Amanda’s followers are fans of her fruit-filled oatmeal bowls, topped with the most perfect spoonful of a variety of almond butter (the scoops would make the JIF Marketing team green with envy). Her colorful doses of kale + protein shakes are often held above her equally colorful gym sneaks, logging her post-workout shake for the world to envy, and applaud. Her stir fried veggies and chicken, often with sweet potato fries as sidekicks, are her signature dinnertime creation — all crafted in the walls of her Campbell abode.

“After a hard time sophomore year, I relied totally on myself to pull myself out of it. I learned that you must learn to love yourself and take care of yourself. It was hard, but i did it. I learned to take care of myself in healthy ways. I found joy in taking care of my mind AND body, and that’s where my love for fitness and healthy eating started to grow.”

Humming the tune of Jack Johnson’s ‘Banana Pancakes,’ Amanda admits, “I love that song” with a giggle, confirming that if she had to pick one song to soundtrack her life, that would absolutely be it. It best describes her many faces at a Fordham student, food blogger, friend, daughter and girlfriend.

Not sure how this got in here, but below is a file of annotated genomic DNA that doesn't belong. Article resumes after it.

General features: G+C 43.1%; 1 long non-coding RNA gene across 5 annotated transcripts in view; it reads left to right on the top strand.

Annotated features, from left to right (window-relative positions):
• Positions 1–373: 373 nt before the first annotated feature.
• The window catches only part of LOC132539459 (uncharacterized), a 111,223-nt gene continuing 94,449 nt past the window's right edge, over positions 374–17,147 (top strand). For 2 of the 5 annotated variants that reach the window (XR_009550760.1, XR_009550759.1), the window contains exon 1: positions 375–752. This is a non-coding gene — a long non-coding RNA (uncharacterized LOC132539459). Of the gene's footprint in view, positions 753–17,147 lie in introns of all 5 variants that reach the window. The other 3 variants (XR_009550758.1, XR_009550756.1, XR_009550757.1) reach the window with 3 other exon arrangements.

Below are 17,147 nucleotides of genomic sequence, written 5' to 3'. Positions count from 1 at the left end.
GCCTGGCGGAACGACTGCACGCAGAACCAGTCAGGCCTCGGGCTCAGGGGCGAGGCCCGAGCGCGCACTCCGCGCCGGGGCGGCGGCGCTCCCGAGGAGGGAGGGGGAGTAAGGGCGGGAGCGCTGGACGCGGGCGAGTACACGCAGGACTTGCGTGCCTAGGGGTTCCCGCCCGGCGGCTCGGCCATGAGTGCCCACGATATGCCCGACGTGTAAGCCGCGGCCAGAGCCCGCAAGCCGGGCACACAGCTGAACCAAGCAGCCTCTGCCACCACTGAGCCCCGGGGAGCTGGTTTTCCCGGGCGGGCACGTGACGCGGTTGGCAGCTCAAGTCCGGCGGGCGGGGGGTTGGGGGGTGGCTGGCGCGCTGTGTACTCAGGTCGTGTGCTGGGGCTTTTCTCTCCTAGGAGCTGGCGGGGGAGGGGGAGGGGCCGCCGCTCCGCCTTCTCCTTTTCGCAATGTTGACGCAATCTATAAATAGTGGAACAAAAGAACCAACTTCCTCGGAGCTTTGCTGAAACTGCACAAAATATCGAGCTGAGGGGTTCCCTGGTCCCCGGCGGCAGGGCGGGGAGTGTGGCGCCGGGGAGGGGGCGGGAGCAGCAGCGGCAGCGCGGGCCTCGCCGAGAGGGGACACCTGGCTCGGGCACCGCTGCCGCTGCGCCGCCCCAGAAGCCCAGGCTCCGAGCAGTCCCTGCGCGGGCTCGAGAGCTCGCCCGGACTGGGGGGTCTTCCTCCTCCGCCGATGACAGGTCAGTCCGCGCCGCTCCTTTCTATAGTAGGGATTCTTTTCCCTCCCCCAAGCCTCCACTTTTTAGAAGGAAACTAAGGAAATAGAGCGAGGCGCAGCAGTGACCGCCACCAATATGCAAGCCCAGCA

“Fordham is the place I found myself. I transferred here from a different school, I was lost. Fordham taught me that no matter where you are in life, you will find people who love and accept you for who you are.”

A healthy body and mind extend beyond the contents of a chia-seed-banana-protein powder mason jar (posed perfectly in a palm with painted nails, as MetroNorth whizzes by #workinggirl), Amanda wholeheartedly preaches that Julia Child indeed said it best:

“The best people are the ones that love to eat.”

Now, enter Bentley + Jake:

Photo by Taylor Branson
Photo by Taylor Branson

Reggae music blares, steam emerges from the sprawling kitchen, worldly spices reside between bowls of marinating meats, knives, and their counterpart cutting boards, and heaps of butter dominate the scene.

Resident Lorillard celebrities in their own right, junior roommates Bentley Brown and Jake Madsen, have collaboratively become the chefs-you-need-to-know. Madsen, often identified by his membership with the Ramblers, and Brown, for his membership in ASILI and for carrying on his infamous artist father’s work (plug: @frederickjbrownart on Insta), have melded their love and need for kitchen creativity into an identity that is now a passion.  Jake, a Midwesterner, and Bentley, a native Arizonian, hail from wildly opposite flavor disciplines, but it’s this juxtaposition that has sparked their newly iconic (and delicious) magic.